Madeleines are French, shell-shaped cookies. They are crispy on the outside and soft like cake on the inside. This is a quick and easy recipe you will surely love.

Madeleine cookies in the mold

What Is a Madeleine?

These cookies, sometimes referred to as Classic French Madeleines, are actually small sponge cakes. Over the years, people have started calling them cookies because of their shape. I think it really depends who you ask nowadays.

Legend has it that this beloved cookie got its name from a young girl who served as pastry chef for the Duke of Lorraine. Her name was — you guessed it — Madeleine and the only recipe she knew was her grandmother’s tea cakes. Long story short, everyone loved her treats and they were lovingly named Madeleines after her.

Today, these cookies are eaten during tea time throughout all of Europe. Pair them with a cup of Earl Grey or coffee for a relaxing afternoon treat.

Madeleine cookies are a staple in our home. Quite often I purchase the pre-made ones from Costco — they’re so good! This recipe is a copy cat and, honestly, homemade is always better.

Madeleine cookie pans are sold at many home goods stores. I’ve seen affordable options at TJ Maxx and Homegoods. Amazon also has them for a similar price. Here’s an Amazon link to a Madeleine pan similar to mine.

Madeleine Cookies Video

How to Make the Madeleine Cookies

  • Prepare all ingredients ahead of time. Preheat oven to 375°F.
  • In a mixing bowl, whisk together sugar, vanilla extract and eggs. Continue whisking until you get a fluffy texture.
  • In small portions, fold the flour into the mixture.
  • In a separate bowl, melt butter and let it cool to room temperature. Add butter to the mixing bowl, carefully folding it in.
  • Place all Madeleine dough into a ziplock back and cut out a corner for piping. Pipe small portions of the dough into the Madeleine mold.
  • Bake for about 10-15 minutes, depending on the mold size. Madeleines are ready when golden brown.

Get Creative With Madeleine Cookies

There are many ways to decorate your Madeleines. You can even add a bit of crunch by sprinkling them with nuts, coconut flakes or freeze-dried raspberries.

Yes, the cookies are delicious without any bells and whistles, but why not add some flair? Just make sure you allow the cookies to cool completely before you dip them in chocolate and decorate them. Allow them to set at room temperature for a couple hours before serving.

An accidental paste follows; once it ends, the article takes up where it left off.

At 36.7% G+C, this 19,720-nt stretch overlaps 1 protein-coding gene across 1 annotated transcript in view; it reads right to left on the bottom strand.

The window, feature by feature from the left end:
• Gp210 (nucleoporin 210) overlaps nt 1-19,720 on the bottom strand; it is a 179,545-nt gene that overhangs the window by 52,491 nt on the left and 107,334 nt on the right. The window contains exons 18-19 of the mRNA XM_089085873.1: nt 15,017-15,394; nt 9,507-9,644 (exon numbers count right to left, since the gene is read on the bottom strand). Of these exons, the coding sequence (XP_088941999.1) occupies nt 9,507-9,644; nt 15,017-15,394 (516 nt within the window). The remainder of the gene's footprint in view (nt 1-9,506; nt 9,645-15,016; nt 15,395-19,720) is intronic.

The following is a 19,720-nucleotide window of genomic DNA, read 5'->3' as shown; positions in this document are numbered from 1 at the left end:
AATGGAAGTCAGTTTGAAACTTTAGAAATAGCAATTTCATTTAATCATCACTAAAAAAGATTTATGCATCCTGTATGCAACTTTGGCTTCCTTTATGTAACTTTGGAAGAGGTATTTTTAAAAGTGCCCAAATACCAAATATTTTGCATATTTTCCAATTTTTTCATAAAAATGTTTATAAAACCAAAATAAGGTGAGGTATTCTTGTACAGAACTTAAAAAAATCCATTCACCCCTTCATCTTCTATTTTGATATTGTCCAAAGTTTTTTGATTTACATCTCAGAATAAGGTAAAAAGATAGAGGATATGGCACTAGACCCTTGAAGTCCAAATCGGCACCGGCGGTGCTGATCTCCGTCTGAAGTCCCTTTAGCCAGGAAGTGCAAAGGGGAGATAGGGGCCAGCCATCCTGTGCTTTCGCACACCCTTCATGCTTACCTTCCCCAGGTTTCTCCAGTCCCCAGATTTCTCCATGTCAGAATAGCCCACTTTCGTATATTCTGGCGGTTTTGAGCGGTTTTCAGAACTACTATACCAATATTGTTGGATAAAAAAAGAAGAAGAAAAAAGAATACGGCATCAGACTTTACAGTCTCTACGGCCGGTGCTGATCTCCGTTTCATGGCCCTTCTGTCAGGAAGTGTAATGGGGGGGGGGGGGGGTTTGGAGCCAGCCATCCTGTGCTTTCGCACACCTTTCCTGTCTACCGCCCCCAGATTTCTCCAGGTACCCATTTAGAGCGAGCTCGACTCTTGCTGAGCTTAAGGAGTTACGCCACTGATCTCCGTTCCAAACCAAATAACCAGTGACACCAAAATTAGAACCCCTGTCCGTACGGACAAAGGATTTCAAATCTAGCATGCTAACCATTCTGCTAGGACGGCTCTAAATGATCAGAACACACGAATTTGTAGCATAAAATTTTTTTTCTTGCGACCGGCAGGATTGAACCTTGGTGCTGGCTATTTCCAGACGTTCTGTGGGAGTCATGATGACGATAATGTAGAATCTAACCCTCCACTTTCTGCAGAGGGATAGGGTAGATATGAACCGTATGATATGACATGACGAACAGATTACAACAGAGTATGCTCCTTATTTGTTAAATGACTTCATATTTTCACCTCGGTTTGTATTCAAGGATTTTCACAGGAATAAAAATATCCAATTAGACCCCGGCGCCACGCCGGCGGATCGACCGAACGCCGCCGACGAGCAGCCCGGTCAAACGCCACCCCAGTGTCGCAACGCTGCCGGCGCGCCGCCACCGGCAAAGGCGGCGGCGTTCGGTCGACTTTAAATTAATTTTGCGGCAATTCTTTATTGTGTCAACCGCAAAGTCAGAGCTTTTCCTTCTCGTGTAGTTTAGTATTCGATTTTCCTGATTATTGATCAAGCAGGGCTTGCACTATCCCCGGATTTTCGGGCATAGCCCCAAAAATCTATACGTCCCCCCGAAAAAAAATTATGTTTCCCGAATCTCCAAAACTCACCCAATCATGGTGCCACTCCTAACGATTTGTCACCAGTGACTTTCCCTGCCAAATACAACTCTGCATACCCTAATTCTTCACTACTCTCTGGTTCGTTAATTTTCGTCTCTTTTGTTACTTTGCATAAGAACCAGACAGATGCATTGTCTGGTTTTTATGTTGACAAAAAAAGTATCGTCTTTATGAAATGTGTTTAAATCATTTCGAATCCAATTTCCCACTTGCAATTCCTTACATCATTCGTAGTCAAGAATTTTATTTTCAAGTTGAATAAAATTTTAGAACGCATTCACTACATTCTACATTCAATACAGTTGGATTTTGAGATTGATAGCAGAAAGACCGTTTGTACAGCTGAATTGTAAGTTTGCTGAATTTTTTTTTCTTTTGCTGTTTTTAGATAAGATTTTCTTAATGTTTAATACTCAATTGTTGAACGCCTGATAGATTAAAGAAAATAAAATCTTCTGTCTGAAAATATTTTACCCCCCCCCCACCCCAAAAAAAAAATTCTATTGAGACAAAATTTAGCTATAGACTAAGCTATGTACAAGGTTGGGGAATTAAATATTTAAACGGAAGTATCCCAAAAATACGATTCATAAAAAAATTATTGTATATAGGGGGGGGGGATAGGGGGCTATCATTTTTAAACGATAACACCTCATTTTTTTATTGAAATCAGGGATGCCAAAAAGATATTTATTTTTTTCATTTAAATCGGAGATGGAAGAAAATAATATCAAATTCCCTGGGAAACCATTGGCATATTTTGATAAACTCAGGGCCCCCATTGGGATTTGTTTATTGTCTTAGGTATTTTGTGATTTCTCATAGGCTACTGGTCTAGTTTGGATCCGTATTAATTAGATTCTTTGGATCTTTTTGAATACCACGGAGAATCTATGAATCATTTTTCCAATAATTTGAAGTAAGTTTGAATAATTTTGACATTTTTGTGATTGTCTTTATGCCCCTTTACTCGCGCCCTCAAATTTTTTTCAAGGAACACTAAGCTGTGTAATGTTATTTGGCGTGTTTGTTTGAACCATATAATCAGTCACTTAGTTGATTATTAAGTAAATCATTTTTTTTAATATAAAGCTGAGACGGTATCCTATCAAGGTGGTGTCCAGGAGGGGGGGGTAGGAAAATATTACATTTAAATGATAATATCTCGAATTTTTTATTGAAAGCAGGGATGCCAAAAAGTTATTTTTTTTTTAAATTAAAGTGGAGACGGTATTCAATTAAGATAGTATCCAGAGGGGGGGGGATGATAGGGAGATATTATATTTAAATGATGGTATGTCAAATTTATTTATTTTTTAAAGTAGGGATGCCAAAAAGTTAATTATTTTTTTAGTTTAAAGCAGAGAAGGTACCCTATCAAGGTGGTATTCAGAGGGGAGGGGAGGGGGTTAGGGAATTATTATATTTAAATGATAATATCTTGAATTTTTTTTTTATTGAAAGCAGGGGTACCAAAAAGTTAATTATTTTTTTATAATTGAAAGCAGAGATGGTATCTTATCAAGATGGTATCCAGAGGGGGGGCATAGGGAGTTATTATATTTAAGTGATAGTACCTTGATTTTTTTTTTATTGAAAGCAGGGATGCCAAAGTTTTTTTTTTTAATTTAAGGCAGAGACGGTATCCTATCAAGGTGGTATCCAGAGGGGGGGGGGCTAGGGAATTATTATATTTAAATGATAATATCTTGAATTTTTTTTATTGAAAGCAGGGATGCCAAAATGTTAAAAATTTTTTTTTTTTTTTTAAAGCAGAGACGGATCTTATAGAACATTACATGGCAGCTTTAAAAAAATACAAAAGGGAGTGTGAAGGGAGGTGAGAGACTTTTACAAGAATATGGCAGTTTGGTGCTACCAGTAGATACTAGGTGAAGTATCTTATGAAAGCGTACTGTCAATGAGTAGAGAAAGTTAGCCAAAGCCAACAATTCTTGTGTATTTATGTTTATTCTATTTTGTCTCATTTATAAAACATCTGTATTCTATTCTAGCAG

Madeleine cookies dipped in chocolate

Keeping Madeleine Cookies Fresh

Madeleines get rather dry quite fast and it’s best to eat them within a couple days of baking unless you decide to freeze them (see below). Store them in an airtight container or storage bag on the counter for up to two days before they start losing their signature crunch.

Yes, the shelf life isn’t too long, but let’s be real, were they going to last more than two days anyways?

Can you Freeze Madeleine Cookies?

Freezing Madeleine cookies is a great way to have a quick batch on hand at all times. After baking, allow your Madeleines to cool down completely. Transfer them to a baking sheet in one layer and place in the freezer. Once frozen, transfer cookies to a plastic bag.

When you’re ready to eat them, allow them to thaw in the refrigerator for a couple of hours. Take them out once soft and eat cold or allow them to sit at room temperature for a bit.

Other Cookies You Will Love

  • Kolaczki Polish Cookies – These Polish holiday cookie are filled with jam and sprinkled with powdered sugar.
  • Peach Cookies – This unique cookies is served at every Russian or Ukrainian wedding and for good reason — they’re beautiful!
  • Russian Pryaniki Recipe – A simple iced cookie that goes perfectly with a cup of coffee or tea.
  • Macaroon Cookies – The coconut lovers cookie!
  • Nutella Cookies – Calling all Nutella addicts! This one is for you…

About Author

Avatar photo

Natalya Drozhzhin

Natalya founded Momsdish to demonstrate that placing a homemade meal on the table is not hard at all. Natalya makes cooking easier and approachable, by simplifying the ingredients, while still producing the same great taste.